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Thread: Wifi Encryption Method

  1. #1
    Custom User
    Join Date
    Oct 2001

    Wifi Encryption Method

    Hi, I'm not sure if someone else has already asked this (20 days back was as far as I was prepared to look), but does anyone know of any sites with detailed information on an encryption method for use with a wifi network which changes the encrypted key every couple of minutes or something like that, in order to make it more difficult for someone to crack your encrypted key?

    I haven't got a wifi network set up myself (although I did set one up for my uncle, and I realise now that it is not very secure), but I was considering investing in a wireless router. I know that the chances of someone breaking into my network through the wireless connection are very small in my area (a street that leads to a deadend; not on the main road), but I still wouldn't like to set one up if there was a possibility that someone that I did not know could break into my network.

    Any software would have to be multi-platform because I run a couple of pc's on different operating systems, but I guess I was really just asking for some links to info rather than software to help me :P

    Thanks, ac

  2. #2
    I'd rather be fishing DjM's Avatar
    Join Date
    Aug 2001
    The Great White North
    Have a quick look around the net for TKIP . I have done a little reading on this, but not much. It determines which encryption keys will be used and then verifies the client's security configuration. Second, it is responsible for changing the unicast encryption key for each frame or every 10,000 packets.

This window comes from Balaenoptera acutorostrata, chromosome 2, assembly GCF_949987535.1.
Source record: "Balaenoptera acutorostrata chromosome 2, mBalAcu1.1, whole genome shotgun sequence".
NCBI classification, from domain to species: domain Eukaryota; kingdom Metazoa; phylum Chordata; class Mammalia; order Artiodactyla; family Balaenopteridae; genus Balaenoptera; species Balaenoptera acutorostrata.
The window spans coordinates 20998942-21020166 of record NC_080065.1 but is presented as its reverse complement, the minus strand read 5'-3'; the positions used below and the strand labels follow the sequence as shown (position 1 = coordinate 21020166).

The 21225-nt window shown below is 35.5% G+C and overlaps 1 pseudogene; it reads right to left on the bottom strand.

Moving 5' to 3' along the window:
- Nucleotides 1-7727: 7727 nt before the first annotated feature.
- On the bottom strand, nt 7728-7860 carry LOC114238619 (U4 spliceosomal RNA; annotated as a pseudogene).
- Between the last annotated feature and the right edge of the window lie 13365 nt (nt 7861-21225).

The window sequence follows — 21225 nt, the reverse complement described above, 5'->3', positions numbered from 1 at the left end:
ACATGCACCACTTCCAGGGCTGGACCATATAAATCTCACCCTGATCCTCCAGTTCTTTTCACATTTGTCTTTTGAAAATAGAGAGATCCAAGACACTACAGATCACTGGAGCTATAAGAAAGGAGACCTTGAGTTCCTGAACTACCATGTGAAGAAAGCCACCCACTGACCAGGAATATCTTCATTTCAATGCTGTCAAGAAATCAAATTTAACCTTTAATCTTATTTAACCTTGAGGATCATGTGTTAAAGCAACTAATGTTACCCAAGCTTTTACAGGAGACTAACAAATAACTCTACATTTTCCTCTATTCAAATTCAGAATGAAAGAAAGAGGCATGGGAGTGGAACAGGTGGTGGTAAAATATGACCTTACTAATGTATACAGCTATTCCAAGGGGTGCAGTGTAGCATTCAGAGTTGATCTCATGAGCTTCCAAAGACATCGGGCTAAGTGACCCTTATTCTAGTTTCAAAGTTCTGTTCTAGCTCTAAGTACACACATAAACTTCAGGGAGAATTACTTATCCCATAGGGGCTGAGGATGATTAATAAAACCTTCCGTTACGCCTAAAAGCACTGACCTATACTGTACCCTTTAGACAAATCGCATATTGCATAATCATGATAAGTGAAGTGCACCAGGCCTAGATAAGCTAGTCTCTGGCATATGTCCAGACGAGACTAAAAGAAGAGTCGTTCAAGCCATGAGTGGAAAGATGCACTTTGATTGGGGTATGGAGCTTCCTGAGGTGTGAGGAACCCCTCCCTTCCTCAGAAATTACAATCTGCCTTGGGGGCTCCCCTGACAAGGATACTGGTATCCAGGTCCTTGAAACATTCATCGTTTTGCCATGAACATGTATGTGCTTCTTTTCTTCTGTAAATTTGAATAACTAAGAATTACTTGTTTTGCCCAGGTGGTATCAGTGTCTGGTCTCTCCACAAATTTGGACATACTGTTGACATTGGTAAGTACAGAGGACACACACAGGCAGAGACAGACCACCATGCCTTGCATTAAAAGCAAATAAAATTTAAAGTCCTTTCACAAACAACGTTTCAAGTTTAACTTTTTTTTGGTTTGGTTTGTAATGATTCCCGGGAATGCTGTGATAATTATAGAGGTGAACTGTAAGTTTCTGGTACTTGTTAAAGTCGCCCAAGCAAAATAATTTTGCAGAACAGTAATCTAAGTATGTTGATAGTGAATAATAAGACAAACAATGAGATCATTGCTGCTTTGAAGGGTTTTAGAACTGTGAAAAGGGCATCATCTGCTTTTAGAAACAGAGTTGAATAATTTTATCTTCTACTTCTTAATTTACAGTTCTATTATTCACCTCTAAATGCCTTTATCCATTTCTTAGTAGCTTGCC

TKIP is a quick-fix method to quickly overcome the inherent weaknesses
    in WEP security, especially the reuse of encryption keys. According
    to "802.11 Planet," "The TKIP [security] process begins with a 128-bit
    'temporal key,' [which is] shared among clients and access points.
    TKIP combines the temporal key with the [client machine's] MAC address
    and then adds a relatively large 16-octet initialization vector to
    produce the key that will encrypt the data. This procedure ensures
    that each station uses different key streams to encrypt the data. TKIP
    uses RC4 to perform the encryption, which is the same as WEP. A major
    difference from WEP, however, is that TKIP changes temporal keys every
    10,000 packets. This provides a dynamic distribution method that
    significantly enhances the security of the network."
    This might be something you can use.


  3. #3
    Custom User
    Join Date
    Oct 2001
    Thanks for the reply :P

  4. #4
    Senior Member Maestr0's Avatar
    Join Date
    May 2003
    \"If computers are to become smart enough to design their own successors, initiating a process that will lead to God-like omniscience after a number of ever swifter passages from one generation of computers to the next, someone is going to have to write the software that gets the process going, and humans have given absolutely no evidence of being able to write such software.\" -Jaron Lanier

  5. #5
    Here is a fairly good overview of wifi security. I believe it is about a year old(when I first came accross it, so there may be more recent information from google(WPA is a new one which I do not think is listed).

    Good luck

  6. #6
    @ÞΜĮЙǐЅŦГǻţΩЯ D0pp139an93r's Avatar
    Join Date
    May 2003
    St. Petersburg, FL
    One other thing to think of besides encryption may be MAC filtering, or even just lowering the broadcast power. I believe that can be done on some routers/AP's.

    This is just another thing to do to make the network secure.

    I believe Intel is working on a new wireless encryption scheme....
    Real security doesn't come with an installer.

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